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  The Man Who Was Thursday Gilbert K. Chesterton

The Tale Of A Detective

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Gabriel Syme was not merely a detective who pretended to be a poet; he was really a poet who had become a detective. Nor was his hatred of anarchy hypocritical. He was one of those who are driven early in life into too conservative an attitude by the bewildering folly of most revolutionists. He had not attained it by any tame tradition. His respectability was spontaneous and sudden, a rebellion against rebellion. He came of a family of cranks, in which all the oldest people had all the newest notions. One of his uncles always walked about without a hat, and another had made an unsuccessful attempt to walk about with a hat and nothing else. His father cultivated art and self-realisation; his mother went in for simplicity and hygiene. Hence the child, during his tenderer years, was wholly unacquainted with any drink between the extremes of absinth and cocoa, of both of which he had a healthy dislike. The more his mother preached a more than Puritan abstinence the more did his father expand into a more than pagan latitude; and by the time the former had come to enforcing vegetarianism, the latter had pretty well reached the point of defending cannibalism.

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Being surrounded with every conceivable kind of revolt from infancy, Gabriel had to revolt into something, so he revolted into the only thing left--sanity. But there was just enough in him of the blood of these fanatics to make even his protest for common sense a little too fierce to be sensible. His hatred of modern lawlessness had been crowned also by an accident. It happened that he was walking in a side street at the instant of a dynamite outrage. He had been blind and deaf for a moment, and then seen, the smoke clearing, the broken windows and the bleeding faces. After that he went about as usual--quiet, courteous, rather gentle; but there was a spot on his mind that was not sane. He did not regard anarchists, as most of us do, as a handful of morbid men, combining ignorance with intellectualism. He regarded them as a huge and pitiless peril, like a Chinese invasion.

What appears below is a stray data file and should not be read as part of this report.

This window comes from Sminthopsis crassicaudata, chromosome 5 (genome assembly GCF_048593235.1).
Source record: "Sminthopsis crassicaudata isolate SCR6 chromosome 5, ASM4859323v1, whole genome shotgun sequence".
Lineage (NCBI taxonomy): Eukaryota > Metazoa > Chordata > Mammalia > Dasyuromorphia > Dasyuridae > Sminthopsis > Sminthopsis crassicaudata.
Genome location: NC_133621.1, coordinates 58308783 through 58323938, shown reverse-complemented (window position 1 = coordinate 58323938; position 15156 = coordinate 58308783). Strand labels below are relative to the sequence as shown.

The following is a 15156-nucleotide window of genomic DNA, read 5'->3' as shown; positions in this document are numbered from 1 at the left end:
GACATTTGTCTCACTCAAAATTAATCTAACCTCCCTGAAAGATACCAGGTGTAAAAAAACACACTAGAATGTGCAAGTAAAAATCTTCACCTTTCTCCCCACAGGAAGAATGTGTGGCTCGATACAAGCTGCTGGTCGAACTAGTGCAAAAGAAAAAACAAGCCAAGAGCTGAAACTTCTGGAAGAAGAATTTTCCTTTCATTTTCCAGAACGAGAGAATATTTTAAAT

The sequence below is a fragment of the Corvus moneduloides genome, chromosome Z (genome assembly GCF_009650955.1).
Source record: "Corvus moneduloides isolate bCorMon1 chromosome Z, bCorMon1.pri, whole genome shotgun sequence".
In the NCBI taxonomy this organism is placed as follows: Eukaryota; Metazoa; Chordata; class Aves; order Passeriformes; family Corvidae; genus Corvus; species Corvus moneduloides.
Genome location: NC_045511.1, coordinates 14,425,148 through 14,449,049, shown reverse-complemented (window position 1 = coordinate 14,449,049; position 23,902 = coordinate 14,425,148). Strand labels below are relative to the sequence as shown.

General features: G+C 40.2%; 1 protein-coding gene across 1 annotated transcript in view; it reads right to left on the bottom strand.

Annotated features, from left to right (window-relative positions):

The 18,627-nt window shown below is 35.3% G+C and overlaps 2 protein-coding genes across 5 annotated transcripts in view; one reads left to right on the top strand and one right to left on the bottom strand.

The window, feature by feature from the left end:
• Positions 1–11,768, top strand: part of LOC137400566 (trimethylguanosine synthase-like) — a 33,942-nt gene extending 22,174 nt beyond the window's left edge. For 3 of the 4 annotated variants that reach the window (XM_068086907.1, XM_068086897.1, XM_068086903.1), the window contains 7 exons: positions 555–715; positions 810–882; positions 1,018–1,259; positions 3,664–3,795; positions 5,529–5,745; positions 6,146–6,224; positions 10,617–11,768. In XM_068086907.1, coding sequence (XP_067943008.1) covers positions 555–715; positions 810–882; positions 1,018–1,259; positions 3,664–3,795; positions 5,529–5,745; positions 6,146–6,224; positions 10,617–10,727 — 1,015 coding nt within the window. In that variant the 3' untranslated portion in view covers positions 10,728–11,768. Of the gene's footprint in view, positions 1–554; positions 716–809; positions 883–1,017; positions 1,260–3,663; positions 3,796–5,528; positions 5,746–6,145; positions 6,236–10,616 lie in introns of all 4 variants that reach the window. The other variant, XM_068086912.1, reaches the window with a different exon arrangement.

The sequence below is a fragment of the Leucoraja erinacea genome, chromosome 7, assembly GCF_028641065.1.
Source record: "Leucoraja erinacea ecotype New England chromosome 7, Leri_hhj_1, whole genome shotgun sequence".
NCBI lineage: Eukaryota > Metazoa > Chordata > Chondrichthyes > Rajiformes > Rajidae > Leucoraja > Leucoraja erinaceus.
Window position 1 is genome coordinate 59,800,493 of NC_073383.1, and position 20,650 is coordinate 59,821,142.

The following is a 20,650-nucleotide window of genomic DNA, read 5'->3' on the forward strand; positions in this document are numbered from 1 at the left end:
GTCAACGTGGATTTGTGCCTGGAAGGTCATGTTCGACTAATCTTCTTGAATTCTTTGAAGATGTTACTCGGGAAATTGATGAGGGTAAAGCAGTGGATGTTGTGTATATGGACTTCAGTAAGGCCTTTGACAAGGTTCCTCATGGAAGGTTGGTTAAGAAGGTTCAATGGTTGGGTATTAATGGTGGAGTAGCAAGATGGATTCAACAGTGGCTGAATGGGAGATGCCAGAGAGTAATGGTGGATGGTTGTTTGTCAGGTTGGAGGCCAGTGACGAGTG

He poured perpetually into newspapers and their waste-paper baskets a torrent of tales, verses and violent articles, warning men of this deluge of barbaric denial. But he seemed to be getting no nearer his enemy, and, what was worse, no nearer a living. As he paced the Thames embankment, bitterly biting a cheap cigar and brooding on the advance of Anarchy, there was no anarchist with a bomb in his pocket so savage or so solitary as he. Indeed, he always felt that Government stood alone and desperate, with its back to the wall. He was too quixotic to have cared for it otherwise.

He walked on the Embankment once under a dark red sunset. The red river reflected the red sky, and they both reflected his anger. The sky, indeed, was so swarthy, and the light on the river relatively so lurid, that the water almost seemed of fiercer flame than the sunset it mirrored. It looked like a stream of literal fire winding under the vast caverns of a subterranean country.

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The Man Who Was Thursday
Gilbert K. Chesterton

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